Really? Everybody I know who can sound out a sentence wants to write them, too. Seriously, every reader I’ve ever met is certain they can write a book. They’re just biding their time. I was the same way.

Q. What do you like to do when you’re not writing?

I enjoy amateur medical research. Nothing heavy duty. You know Hemingway prided himself on his medical knowledge.

Q. What are you reading right now?

I’m reading DISSECTION OF THE DOG AND CAT by Michael Shively. It’s for a special project.

Q. If you were stranded on that proverbial deserted island, what five books would you want to have with you?

I would want books that I probably wouldn’t normally read for pleasure. I mean, how many times can you read THE SHINING? With that in mind, I would bring the Bible, the Koran, works of Shakespeare — but I wonder if I would regret that strategy? I wonder if I would find myself reading Leviticus by firelight and wishing I had some Stephen King on hand? Leviticus is pretty dry. It’s quite the dilemma you’ve presented here. Maybe I would bring five blank journals and write my own books. Is that cheating? Or what if I was Burgess Meredith and I broke my glasses and I couldn’t read anything at all? That would be the ultimate twist. I really like this question, Todd.

Q. What’s your favorite movie?

Honestly, anything with Burgess Meredith.

Q. What’s your favorite food?

Pineapple and mayonnaise sandwiches.

Q. Cats or dogs?

I’ve constructed a 100% medically accurate petipede. CatDogCatDog.

Q. Name one thing that people would be surprised to learn about you.

I think the petipede would surprise most people. It’s really alarming the first time you see it. I mean really alarming. I was just thinking, I wonder if I could bring Burgess Meredith and the petipede to that deserted island? And a can of Drano in case I want to continue my research. Do you want to know the secret to constructing a 100% medically accurate petipede? It’s Drano, Todd. Drano. It smooths the edges.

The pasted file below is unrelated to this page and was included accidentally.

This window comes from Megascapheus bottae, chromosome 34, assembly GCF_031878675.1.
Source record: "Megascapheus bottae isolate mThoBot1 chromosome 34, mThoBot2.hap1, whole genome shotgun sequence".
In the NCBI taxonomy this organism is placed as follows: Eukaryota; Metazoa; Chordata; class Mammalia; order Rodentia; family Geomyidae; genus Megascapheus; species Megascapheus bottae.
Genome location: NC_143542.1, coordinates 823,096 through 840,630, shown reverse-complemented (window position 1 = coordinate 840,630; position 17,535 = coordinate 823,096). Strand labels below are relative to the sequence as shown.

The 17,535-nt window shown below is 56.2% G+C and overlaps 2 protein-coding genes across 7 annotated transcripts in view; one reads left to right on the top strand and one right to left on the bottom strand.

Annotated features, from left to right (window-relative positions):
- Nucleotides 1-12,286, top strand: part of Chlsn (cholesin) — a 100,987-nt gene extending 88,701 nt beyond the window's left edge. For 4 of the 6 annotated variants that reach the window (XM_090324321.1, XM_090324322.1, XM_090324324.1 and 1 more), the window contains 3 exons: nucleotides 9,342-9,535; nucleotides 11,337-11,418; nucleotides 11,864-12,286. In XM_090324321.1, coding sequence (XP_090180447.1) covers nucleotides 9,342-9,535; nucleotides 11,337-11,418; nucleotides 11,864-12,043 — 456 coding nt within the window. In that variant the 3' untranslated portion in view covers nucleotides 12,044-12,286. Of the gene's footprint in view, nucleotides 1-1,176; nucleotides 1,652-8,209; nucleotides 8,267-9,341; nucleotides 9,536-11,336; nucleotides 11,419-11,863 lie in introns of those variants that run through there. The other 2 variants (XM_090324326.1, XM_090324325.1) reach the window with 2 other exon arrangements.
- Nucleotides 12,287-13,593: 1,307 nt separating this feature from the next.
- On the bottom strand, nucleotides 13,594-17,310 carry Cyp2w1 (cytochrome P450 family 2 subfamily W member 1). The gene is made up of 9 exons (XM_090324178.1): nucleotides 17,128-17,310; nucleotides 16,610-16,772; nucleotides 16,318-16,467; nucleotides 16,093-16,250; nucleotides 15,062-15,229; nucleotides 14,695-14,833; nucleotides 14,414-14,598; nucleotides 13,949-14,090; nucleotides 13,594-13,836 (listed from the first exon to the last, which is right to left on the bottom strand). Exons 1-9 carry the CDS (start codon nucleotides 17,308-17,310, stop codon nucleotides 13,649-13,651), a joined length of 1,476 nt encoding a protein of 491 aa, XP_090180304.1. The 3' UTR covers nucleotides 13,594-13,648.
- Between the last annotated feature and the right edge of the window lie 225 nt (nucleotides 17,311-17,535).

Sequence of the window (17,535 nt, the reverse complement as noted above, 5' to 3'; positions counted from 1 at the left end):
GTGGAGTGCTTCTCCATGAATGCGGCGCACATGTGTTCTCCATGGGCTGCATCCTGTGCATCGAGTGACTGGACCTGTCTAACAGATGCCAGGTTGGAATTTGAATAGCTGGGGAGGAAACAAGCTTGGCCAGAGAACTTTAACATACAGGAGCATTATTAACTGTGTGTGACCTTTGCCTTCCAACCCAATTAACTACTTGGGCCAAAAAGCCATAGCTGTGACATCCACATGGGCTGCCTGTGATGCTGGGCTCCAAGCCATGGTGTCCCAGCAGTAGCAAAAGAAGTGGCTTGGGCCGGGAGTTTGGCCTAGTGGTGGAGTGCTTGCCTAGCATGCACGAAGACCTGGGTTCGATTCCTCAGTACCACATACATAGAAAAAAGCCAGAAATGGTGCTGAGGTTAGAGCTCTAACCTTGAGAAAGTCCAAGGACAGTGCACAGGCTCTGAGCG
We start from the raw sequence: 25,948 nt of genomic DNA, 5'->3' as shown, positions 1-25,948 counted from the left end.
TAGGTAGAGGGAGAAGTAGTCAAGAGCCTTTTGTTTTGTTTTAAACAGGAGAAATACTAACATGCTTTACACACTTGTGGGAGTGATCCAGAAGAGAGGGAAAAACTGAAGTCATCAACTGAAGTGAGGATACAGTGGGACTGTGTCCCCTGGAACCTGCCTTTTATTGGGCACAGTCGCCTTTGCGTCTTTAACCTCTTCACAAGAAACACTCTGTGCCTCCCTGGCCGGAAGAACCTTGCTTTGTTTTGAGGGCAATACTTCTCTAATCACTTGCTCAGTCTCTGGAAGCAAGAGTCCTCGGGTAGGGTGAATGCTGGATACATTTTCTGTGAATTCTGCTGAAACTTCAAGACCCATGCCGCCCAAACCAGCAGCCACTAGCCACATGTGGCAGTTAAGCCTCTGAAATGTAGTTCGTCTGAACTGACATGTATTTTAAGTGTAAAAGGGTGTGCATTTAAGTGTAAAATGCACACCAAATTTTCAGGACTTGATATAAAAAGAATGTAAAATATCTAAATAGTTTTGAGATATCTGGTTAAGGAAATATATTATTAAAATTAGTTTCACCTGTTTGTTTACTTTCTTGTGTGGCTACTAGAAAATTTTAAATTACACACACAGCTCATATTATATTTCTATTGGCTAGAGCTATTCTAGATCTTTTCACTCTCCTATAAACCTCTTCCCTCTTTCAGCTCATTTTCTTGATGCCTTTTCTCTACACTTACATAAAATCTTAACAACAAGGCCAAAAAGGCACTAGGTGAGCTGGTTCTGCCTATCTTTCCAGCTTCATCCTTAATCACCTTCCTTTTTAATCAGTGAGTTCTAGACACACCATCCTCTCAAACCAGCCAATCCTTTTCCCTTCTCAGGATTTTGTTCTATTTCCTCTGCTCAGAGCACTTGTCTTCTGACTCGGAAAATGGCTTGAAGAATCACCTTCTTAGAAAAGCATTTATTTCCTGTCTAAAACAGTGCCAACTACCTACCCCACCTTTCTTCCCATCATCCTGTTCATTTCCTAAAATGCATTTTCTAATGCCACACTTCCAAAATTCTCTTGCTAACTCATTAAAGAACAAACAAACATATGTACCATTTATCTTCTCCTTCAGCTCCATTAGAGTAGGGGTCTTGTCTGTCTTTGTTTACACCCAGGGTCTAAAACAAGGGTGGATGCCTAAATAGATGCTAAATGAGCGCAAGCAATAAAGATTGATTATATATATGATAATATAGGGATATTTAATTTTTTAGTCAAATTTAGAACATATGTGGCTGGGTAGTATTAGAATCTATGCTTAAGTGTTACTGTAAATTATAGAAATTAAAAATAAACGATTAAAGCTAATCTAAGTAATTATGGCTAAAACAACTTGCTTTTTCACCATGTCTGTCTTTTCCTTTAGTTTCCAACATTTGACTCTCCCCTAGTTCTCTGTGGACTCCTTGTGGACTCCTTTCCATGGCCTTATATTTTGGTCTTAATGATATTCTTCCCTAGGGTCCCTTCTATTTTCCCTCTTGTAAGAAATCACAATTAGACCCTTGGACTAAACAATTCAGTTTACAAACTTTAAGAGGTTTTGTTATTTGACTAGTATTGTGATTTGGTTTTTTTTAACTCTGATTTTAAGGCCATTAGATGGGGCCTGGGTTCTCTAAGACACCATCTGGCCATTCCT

Vicious Circle

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Other than maybe “How do you get your story ideas?”, the question I get asked the most is “When is your next book coming out?”

It’s a very flattering question, to be sure. It means people like what I do and are excited to read more.

Yet creating a book takes time. A year or more, in fact. And when, as is the case with BAD MOON, my latest book has been in stores less than a month, I feel bad when the answer is, “Not for a while.”

Yet I have some good news for those readers chomping at the bit to read more about Kat Campbell and Perry Hollow. My next book is already out.

Sort of.

It’s called VICIOUS CIRCLE. It’s not a full-length novel. At roughly 70 pages, it’s more of a novella or a very long short story. And it’s also not a book. It’s an eBook, available on the Kindle, the Nook, the iPad and every other reading device you can think of. It’s fun. It’s suspenseful. And I hope it will tide my wonderful readers over until my next full-length work comes out.

Oh, did I mention it’s only 99 cents? In these lean times, that’s a bonus in and of itself.

Here’s the official plot: